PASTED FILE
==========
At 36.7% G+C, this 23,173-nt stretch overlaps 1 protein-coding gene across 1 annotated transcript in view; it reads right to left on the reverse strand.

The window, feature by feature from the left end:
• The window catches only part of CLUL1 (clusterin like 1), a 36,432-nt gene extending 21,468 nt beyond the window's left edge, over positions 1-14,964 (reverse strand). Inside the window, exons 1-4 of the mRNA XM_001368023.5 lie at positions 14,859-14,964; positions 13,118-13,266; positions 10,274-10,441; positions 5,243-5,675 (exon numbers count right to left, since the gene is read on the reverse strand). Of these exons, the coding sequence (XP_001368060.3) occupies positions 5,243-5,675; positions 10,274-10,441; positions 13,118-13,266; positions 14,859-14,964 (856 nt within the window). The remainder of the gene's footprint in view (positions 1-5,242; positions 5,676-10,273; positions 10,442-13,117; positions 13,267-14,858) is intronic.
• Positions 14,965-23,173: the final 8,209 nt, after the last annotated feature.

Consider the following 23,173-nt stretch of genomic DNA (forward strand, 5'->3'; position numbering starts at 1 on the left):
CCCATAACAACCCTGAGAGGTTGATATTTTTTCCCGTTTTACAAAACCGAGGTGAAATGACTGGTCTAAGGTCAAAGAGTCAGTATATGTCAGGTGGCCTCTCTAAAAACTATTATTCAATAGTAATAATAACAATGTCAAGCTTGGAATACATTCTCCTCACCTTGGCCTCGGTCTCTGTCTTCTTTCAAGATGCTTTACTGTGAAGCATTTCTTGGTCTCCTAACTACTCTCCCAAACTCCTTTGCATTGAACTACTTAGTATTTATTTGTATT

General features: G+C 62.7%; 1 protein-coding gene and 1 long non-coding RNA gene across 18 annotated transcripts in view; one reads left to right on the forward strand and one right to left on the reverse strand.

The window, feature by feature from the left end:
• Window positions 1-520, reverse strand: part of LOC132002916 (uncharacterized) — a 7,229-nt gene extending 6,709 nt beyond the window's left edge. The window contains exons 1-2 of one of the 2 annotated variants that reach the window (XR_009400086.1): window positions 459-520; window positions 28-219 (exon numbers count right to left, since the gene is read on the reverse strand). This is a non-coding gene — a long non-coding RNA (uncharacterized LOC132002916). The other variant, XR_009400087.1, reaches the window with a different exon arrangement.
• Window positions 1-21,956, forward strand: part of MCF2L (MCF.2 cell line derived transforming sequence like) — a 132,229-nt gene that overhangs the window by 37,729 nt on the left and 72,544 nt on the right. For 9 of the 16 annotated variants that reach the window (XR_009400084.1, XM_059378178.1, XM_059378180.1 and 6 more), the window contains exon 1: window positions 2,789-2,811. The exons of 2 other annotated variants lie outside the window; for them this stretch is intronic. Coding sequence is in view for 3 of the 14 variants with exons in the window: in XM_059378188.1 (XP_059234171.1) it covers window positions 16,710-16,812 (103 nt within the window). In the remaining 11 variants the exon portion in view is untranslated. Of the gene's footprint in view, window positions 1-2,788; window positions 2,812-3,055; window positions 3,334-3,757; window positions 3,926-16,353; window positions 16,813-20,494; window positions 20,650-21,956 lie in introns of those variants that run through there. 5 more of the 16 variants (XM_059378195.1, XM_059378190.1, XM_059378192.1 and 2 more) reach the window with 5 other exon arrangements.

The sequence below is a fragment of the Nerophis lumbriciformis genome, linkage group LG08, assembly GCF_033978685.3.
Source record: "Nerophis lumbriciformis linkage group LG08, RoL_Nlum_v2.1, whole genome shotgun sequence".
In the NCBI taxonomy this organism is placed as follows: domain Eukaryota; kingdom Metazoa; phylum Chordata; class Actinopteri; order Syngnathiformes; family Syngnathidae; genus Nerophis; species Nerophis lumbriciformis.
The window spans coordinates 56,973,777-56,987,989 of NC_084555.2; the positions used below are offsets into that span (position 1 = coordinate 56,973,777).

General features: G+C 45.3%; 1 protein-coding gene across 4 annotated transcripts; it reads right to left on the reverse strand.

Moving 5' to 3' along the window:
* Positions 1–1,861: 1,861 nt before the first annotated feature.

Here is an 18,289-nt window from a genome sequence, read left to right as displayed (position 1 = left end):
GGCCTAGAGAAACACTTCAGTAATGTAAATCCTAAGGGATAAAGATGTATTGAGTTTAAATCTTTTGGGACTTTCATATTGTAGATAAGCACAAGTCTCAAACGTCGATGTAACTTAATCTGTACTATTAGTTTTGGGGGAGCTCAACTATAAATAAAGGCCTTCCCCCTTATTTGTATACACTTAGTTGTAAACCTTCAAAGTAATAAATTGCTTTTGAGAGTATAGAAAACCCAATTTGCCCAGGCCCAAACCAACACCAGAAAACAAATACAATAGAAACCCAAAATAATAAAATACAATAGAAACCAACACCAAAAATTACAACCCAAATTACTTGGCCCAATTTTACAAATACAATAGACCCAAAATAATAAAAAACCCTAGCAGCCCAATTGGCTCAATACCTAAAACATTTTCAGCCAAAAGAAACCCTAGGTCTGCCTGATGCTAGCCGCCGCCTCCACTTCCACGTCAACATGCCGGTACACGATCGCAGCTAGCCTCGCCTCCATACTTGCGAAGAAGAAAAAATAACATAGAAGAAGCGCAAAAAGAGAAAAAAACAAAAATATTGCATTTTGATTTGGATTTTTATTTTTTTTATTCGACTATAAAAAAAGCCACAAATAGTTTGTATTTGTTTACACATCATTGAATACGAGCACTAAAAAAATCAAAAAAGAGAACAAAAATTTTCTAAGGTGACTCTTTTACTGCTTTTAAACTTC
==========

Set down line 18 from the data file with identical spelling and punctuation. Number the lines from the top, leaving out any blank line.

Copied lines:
Here is an 18,289-nt window from a genome sequence, read left to right as displayed (position 1 = left end):